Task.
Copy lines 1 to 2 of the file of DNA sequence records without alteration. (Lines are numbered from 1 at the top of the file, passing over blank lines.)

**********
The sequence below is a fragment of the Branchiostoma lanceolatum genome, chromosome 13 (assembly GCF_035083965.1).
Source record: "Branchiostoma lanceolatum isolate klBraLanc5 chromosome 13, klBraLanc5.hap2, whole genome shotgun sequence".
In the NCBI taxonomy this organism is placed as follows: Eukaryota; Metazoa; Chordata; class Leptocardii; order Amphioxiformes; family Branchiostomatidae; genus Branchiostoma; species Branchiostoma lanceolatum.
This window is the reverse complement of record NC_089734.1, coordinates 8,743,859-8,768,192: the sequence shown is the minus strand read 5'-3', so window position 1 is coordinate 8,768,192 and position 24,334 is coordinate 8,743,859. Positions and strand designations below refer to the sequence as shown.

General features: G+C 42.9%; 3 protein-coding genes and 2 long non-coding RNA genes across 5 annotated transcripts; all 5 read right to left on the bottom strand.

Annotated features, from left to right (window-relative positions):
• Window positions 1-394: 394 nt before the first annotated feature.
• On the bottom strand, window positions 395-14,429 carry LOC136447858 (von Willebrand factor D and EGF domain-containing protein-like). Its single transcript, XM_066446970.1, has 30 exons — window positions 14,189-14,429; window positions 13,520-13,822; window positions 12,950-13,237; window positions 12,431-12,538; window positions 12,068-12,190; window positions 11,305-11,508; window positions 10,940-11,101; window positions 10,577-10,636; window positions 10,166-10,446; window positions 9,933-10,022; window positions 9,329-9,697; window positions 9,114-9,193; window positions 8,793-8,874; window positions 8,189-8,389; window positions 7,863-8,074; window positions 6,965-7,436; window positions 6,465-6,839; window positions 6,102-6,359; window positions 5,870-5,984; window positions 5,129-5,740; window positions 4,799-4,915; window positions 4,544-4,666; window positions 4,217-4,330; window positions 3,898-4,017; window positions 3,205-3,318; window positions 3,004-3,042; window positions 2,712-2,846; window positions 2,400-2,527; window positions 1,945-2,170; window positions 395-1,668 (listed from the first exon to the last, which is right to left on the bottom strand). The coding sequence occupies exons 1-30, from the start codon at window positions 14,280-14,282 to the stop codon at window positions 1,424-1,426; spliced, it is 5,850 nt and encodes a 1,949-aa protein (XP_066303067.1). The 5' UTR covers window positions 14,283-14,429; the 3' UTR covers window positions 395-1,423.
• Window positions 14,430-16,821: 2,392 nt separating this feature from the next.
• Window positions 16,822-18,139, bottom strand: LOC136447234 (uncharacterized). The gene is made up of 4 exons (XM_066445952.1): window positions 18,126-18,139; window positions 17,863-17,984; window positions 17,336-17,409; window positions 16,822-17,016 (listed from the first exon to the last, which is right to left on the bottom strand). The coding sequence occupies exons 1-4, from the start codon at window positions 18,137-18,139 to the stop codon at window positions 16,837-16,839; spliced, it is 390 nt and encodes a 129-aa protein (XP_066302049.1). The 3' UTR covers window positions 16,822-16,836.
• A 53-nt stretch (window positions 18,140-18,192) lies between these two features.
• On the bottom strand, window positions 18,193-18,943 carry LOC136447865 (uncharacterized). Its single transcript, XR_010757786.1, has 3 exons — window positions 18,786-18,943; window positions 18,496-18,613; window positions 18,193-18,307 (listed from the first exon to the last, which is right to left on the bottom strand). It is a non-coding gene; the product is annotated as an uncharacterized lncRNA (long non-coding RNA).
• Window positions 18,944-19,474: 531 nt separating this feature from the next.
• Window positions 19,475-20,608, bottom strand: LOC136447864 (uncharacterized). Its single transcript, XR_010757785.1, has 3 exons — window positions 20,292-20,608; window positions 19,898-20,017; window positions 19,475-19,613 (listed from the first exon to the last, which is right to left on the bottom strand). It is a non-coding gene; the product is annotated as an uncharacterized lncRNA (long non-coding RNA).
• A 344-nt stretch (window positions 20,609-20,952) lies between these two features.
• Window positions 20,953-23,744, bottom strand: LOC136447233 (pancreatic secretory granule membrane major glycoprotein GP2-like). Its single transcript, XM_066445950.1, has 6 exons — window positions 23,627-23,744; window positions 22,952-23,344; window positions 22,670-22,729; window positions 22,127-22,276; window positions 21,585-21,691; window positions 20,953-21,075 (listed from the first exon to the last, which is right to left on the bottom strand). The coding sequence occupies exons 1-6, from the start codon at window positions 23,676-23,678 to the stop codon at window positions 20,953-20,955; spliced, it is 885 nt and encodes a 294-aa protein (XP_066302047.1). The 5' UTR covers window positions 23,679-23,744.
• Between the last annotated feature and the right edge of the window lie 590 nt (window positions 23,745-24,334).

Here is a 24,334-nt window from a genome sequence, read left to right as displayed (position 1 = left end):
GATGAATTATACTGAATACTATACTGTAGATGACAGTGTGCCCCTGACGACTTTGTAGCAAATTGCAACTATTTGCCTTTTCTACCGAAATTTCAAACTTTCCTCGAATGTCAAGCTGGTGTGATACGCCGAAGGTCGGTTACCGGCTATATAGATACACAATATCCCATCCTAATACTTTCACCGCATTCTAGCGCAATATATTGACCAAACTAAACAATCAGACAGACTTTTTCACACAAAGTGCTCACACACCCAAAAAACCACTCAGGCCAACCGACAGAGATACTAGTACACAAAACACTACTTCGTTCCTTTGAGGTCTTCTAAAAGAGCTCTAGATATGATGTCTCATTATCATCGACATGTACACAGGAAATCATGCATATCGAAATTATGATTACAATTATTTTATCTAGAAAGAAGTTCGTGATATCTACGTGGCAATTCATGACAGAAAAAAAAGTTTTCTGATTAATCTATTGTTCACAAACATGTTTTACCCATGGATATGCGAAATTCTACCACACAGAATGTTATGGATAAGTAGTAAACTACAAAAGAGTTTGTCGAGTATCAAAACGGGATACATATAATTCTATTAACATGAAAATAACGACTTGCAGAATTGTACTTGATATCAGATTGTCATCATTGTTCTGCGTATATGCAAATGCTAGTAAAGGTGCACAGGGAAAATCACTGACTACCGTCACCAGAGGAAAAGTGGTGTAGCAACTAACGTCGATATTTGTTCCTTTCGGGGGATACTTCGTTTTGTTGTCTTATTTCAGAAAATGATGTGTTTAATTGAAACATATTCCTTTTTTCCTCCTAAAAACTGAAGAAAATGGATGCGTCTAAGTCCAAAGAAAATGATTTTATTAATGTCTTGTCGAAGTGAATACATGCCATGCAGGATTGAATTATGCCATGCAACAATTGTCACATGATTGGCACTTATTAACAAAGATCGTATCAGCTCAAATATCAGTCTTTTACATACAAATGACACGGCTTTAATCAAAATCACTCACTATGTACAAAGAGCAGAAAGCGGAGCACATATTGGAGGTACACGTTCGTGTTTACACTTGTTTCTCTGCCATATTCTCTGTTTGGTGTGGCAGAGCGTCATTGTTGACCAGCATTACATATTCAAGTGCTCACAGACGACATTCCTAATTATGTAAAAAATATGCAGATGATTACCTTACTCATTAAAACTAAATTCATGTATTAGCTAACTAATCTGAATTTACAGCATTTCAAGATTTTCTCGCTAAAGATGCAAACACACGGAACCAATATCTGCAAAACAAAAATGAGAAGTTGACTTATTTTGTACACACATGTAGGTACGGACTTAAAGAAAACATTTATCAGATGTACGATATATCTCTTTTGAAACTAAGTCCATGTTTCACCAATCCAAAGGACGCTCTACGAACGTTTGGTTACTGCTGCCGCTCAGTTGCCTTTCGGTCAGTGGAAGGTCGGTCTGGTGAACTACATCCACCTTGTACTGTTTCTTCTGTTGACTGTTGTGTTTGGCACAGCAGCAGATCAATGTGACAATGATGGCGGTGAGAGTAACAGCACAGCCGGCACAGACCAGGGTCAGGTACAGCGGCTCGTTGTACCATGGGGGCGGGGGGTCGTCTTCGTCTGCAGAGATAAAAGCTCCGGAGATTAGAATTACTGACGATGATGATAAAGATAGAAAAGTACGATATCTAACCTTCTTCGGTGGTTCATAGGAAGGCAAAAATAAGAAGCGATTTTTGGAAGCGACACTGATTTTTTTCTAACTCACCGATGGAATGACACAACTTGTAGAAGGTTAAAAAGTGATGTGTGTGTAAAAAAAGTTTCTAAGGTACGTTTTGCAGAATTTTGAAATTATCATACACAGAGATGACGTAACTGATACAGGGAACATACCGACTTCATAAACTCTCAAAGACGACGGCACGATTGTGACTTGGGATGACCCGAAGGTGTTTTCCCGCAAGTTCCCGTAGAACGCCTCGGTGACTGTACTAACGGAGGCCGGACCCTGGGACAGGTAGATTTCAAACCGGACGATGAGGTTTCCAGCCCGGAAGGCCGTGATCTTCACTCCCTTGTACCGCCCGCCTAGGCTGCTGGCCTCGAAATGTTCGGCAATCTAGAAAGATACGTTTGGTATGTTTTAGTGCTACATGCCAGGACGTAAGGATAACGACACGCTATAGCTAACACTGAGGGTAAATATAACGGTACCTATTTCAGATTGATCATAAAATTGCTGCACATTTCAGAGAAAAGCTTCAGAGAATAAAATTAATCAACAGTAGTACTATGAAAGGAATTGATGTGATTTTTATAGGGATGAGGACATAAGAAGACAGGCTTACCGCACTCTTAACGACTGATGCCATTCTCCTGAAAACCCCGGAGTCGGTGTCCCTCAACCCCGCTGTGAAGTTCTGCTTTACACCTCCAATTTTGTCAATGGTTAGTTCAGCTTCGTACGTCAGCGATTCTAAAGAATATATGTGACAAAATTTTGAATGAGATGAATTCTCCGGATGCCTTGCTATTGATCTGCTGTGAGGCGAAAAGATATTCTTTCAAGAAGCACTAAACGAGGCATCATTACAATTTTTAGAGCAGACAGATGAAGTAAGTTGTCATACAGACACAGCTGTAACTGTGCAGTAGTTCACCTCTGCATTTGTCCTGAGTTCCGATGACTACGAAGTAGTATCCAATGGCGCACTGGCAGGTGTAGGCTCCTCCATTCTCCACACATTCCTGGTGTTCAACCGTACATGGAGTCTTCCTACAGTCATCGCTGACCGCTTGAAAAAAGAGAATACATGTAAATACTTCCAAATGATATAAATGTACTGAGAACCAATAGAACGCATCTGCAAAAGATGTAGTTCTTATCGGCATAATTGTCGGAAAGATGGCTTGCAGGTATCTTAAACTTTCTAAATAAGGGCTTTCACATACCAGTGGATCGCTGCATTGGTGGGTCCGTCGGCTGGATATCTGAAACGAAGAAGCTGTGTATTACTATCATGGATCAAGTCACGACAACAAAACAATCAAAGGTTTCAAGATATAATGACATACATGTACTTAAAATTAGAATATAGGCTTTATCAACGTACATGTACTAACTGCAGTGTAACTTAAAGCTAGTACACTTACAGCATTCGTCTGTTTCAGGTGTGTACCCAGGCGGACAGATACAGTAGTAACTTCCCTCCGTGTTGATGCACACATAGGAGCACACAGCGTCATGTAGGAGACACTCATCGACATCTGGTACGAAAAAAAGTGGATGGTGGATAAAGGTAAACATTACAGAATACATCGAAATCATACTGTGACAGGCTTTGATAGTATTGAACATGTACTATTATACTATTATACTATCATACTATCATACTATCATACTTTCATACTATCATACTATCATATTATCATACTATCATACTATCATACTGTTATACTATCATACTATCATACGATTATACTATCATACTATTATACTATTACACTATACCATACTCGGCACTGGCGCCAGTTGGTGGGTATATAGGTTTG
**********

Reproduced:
The sequence below is a fragment of the Branchiostoma lanceolatum genome, chromosome 13 (assembly GCF_035083965.1).
Source record: "Branchiostoma lanceolatum isolate klBraLanc5 chromosome 13, klBraLanc5.hap2, whole genome shotgun sequence".